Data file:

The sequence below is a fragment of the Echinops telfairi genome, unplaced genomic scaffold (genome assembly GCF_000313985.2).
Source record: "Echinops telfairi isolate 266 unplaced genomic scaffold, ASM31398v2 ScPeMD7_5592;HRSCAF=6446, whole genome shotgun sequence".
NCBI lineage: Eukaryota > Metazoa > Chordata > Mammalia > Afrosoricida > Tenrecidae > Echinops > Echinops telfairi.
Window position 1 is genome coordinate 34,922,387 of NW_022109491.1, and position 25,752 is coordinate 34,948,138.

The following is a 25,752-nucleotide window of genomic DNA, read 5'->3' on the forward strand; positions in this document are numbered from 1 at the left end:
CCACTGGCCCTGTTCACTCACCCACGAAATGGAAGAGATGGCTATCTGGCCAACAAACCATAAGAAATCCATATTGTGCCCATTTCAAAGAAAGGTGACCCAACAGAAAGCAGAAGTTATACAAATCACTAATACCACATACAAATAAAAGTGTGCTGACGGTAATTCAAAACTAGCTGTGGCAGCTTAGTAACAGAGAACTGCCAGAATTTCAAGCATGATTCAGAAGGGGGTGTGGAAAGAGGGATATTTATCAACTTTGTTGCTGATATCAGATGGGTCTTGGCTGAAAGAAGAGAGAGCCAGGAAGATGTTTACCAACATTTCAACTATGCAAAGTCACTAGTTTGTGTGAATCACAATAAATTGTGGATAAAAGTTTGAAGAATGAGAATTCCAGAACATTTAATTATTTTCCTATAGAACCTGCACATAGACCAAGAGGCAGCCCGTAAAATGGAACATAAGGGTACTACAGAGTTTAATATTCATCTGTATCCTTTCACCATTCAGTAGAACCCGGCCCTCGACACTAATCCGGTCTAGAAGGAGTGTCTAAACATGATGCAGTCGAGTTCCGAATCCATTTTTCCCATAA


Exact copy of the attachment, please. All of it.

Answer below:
The sequence below is a fragment of the Echinops telfairi genome, unplaced genomic scaffold (genome assembly GCF_000313985.2).
Source record: "Echinops telfairi isolate 266 unplaced genomic scaffold, ASM31398v2 ScPeMD7_5592;HRSCAF=6446, whole genome shotgun sequence".
NCBI lineage: Eukaryota > Metazoa > Chordata > Mammalia > Afrosoricida > Tenrecidae > Echinops > Echinops telfairi.
Window position 1 is genome coordinate 34,922,387 of NW_022109491.1, and position 25,752 is coordinate 34,948,138.

The following is a 25,752-nucleotide window of genomic DNA, read 5'->3' on the forward strand; positions in this document are numbered from 1 at the left end:
CCACTGGCCCTGTTCACTCACCCACGAAATGGAAGAGATGGCTATCTGGCCAACAAACCATAAGAAATCCATATTGTGCCCATTTCAAAGAAAGGTGACCCAACAGAAAGCAGAAGTTATACAAATCACTAATACCACATACAAATAAAAGTGTGCTGACGGTAATTCAAAACTAGCTGTGGCAGCTTAGTAACAGAGAACTGCCAGAATTTCAAGCATGATTCAGAAGGGGGTGTGGAAAGAGGGATATTTATCAACTTTGTTGCTGATATCAGATGGGTCTTGGCTGAAAGAAGAGAGAGCCAGGAAGATGTTTACCAACATTTCAACTATGCAAAGTCACTAGTTTGTGTGAATCACAATAAATTGTGGATAAAAGTTTGAAGAATGAGAATTCCAGAACATTTAATTATTTTCCTATAGAACCTGCACATAGACCAAGAGGCAGCCCGTAAAATGGAACATAAGGGTACTACAGAGTTTAATATTCATCTGTATCCTTTCACCATTCAGTAGAACCCGGCCCTCGACACTAATCCGGTCTAGAAGGAGTGTCTAAACATGATGCAGTCGAGTTCCGAATCCATTTTTCCCATAA